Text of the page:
Body Transformation Series, Part 2 of 7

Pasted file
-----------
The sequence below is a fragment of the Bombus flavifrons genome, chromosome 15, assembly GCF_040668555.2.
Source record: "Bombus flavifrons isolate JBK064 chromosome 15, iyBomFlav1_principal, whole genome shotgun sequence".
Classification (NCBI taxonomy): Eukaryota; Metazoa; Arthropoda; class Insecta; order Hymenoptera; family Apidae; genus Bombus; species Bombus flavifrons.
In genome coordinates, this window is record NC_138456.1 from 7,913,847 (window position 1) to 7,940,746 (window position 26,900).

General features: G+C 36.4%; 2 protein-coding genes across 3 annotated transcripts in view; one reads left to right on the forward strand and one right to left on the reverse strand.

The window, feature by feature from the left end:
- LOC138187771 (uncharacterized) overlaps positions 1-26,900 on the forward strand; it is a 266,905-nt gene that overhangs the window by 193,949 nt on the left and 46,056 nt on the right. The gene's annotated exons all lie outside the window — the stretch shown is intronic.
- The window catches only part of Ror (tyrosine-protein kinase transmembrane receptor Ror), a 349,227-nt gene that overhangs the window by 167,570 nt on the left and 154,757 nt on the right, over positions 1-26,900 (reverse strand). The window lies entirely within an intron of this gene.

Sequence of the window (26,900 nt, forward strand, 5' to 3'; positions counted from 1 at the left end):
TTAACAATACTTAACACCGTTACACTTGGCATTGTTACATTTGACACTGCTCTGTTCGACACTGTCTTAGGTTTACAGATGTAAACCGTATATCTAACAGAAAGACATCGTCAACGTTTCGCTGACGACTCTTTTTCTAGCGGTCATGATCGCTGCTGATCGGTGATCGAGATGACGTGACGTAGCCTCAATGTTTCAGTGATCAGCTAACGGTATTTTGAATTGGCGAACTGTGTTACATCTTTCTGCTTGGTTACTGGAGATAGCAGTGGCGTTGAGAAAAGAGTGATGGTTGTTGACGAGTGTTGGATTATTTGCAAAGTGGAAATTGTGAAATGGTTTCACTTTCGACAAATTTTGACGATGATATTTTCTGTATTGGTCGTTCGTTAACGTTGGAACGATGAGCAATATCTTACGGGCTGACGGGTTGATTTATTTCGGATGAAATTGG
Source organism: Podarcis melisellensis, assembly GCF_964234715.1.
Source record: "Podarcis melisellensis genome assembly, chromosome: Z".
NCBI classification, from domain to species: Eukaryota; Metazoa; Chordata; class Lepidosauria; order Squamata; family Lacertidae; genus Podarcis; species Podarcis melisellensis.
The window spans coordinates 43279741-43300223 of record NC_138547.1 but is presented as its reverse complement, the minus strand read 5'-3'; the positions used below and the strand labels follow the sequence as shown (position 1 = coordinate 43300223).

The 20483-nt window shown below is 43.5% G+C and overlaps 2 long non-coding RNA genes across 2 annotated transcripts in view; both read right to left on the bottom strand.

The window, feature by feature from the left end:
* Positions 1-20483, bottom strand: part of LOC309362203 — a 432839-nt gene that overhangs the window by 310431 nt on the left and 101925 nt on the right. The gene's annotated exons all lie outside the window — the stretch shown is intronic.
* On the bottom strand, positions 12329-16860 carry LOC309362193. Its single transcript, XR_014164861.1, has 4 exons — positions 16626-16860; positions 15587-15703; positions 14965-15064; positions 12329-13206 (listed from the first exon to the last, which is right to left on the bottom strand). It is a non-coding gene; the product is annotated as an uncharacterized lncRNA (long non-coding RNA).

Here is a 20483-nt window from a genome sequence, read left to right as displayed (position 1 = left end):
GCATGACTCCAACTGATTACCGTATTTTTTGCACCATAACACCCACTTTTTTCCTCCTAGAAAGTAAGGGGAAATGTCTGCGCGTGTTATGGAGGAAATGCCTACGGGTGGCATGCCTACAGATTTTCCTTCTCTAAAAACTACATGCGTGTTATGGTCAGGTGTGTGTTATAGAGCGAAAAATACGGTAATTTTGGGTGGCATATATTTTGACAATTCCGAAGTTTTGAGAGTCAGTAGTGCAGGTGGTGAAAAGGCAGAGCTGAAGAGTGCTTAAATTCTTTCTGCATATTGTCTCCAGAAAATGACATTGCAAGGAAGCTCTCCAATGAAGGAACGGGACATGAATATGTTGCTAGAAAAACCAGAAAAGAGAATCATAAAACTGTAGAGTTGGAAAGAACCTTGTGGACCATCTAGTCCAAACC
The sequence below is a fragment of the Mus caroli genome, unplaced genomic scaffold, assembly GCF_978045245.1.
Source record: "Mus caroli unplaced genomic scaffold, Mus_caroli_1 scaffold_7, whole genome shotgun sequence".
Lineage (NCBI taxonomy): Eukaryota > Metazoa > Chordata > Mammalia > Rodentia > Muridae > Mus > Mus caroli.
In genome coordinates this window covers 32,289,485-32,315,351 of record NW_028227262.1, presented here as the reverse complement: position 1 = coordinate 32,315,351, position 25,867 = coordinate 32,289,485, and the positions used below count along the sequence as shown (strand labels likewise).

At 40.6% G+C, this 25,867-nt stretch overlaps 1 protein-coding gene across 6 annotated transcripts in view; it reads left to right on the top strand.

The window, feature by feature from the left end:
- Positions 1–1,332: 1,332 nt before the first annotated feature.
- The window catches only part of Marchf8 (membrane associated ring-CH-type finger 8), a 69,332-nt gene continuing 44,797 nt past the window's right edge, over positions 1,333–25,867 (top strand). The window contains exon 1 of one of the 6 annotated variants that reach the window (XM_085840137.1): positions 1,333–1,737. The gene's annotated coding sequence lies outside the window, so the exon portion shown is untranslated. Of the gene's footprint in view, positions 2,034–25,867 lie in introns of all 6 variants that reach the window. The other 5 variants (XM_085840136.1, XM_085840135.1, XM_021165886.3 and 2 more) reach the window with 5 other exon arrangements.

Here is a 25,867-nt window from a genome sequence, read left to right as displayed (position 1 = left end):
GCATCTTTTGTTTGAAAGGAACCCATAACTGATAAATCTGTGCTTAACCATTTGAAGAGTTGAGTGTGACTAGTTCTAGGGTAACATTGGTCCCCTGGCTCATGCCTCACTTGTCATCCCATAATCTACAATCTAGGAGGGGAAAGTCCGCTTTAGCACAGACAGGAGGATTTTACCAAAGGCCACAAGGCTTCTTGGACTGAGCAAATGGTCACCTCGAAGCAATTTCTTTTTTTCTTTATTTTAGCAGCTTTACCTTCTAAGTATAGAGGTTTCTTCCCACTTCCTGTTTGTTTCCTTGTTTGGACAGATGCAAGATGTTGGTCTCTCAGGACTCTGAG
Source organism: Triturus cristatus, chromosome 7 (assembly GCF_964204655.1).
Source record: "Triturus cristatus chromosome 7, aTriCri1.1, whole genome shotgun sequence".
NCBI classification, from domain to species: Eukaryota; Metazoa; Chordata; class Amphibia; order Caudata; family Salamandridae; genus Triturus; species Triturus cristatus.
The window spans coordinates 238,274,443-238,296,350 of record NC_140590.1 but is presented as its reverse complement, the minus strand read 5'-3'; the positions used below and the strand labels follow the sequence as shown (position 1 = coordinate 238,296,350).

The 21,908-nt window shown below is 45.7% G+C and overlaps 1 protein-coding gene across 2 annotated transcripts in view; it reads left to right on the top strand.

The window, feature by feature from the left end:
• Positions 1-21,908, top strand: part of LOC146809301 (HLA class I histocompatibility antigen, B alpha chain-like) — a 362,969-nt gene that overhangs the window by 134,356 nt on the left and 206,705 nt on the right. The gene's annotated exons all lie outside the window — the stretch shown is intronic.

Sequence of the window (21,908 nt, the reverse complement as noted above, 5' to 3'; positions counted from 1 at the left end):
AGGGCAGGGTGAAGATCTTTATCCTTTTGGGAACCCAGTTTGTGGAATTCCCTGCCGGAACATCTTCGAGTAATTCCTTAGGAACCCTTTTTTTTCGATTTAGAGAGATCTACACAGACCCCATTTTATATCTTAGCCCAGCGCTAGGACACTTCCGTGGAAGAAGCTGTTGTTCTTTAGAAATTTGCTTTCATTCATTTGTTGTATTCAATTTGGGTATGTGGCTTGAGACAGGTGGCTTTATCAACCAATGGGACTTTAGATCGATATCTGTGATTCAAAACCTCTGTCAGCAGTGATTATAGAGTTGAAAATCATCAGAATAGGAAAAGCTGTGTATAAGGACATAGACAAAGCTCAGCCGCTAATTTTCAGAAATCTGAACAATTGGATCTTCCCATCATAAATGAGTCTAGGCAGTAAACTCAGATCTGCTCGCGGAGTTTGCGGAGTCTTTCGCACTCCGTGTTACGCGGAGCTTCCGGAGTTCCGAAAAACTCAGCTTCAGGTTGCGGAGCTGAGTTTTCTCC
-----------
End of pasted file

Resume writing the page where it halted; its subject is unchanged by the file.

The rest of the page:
If you feel overwhelmed by all the conflicting nutrition and diet advice out there, you’re not alone. It seems that for every expert telling you a certain food is good, you’ll find others saying exactly the opposite. Healthy eating is not about strict dietary limitations, staying unrealistically thin, or depriving yourself of the foods you love. It’s about having more energy, improving your outlook, feeling great and stabilizing your mood. We tend to think of “healthy eating” as some sort of deprivation or consequence of choosing to be fit over having a good time. But the truth is, developing an understanding of simple nutrition is actually quite easy. It’s the implementation part that is hard. As we work longer hours, we have less time to select and prepare food, leading to an increased reliance on fast food, ordering in and eating out – a loss of control over the of quantity and quality of the food we eat, including its preparation. Consequently, we eat more calories, sugar, salt, saturated and hydrogenated fat, running the risk of being shortchanged in other areas of nutrition. The convergence of these realities makes sound nutrition more important than ever. Understanding the pleasures and benefits of a healthy diet offers much satisfaction and even greater rewards, particularly if you are working towards a total body transformation. Caloric intake Caloric intake is simply the number of calories an individual consumes on a daily basis. To lose weight, you have to reduce the number of calories you consume below your Resting Metabolic Rate (RMR). The average RMR of an individual engaged in normal, daily activity (walking around the office, chores around the house, getting the mail, etc.) ranges from 1800-3000 kcal a day. Much depends, of course, on the amount of physical activity you get, gender, age, body size, height, lifestyle and overall general health, and it’s different for everyone. According to the U.S Department of Health, the average adult male requires about 2,700 calories a day to maintain his weight, while the average female needs only 2,200 calories. Just to stay alive, we obviously need far less, but our bodies will function poorly if we consume too few. Contrary to popular belief, it is possible to consume too few calories, especially if you expect results from training. Your body must be properly nourished. To lose 1 pound, or 0.5kg per week, you will need to shave 500 calories from your daily menu. Try to lower your caloric intake gradually, and not less than 1,000 calories per day below RMR. Use the chart below to find your RMR. Estimated RMR RMR = 10 * weight (kg) + 6.25 * height (cm) – 5 * age(y) + 5 (man) RMR = 10 * weight (kg) + 6.25 * height (cm) – 5 * age(y) – 161 (woman) Think of your diet in terms of color, variety, and freshness. Focus on avoiding packaged and processed foods and opting for more fresh ingredients. Food Choice If you feel overwhelmed by all the conflicting nutrition and diet advice out there, you’re not alone. It seems that for every expert telling you a certain food is good, you’ll find others saying exactly the opposite. Healthy eating is not about strict dietary limitations, staying unrealistically thin, or depriving yourself of the foods you love. It’s about having more energy, improving your outlook, feeling great and stabilizing your mood. You can cut through the confusion and learn how to create a tasty, varied and healthy diet that is as good for your mind as it is for your body using these easy tips to transform daily eating habits. Ask yourself these 3 humble questions and the answers will guide you into your next snack or meal. 1) Am I even hungry? It is the first question you should ask yourself before putting anything into your mouth. If you aren’t hungry but are feeling like its time to eat, you may be thirsty. Water helps flush our systems of waste products and toxins, yet many people go through life dehydrated—causing tiredness, low energy, and headaches. It’s common to mistake thirst for hunger, so staying well hydrated will also help you make healthier food choices. 2) Is it the best option? Given an option between chips and a diet soda or fresh fruit, string cheese and water, what would be the best choice? When cutting back on unhealthy foods in your diet, it’s important to replace them with healthy alternatives. Replacing trans-fats with healthy fats (switching fried chicken for grilled fish) will make a positive difference. Instead of being overly concerned with counting calories, think of your diet in terms of color, variety, and freshness. Focus on avoiding packaged and processed foods and opting for more fresh ingredients. 3) How much will I need to satisfy my hunger? When dining out, choose a starter instead of an entree, or split a dish with a friend. Visual cues can help with portion sizes–a serving of meat, fish, or chicken should be the size of a deck of cards. Enjoy ½ a cup of potato, rice, or pasta – it’s about the size of a light bulb. If you don’t feel satisfied at the end of a meal, add more leafy green vegetables or fresh fruit.
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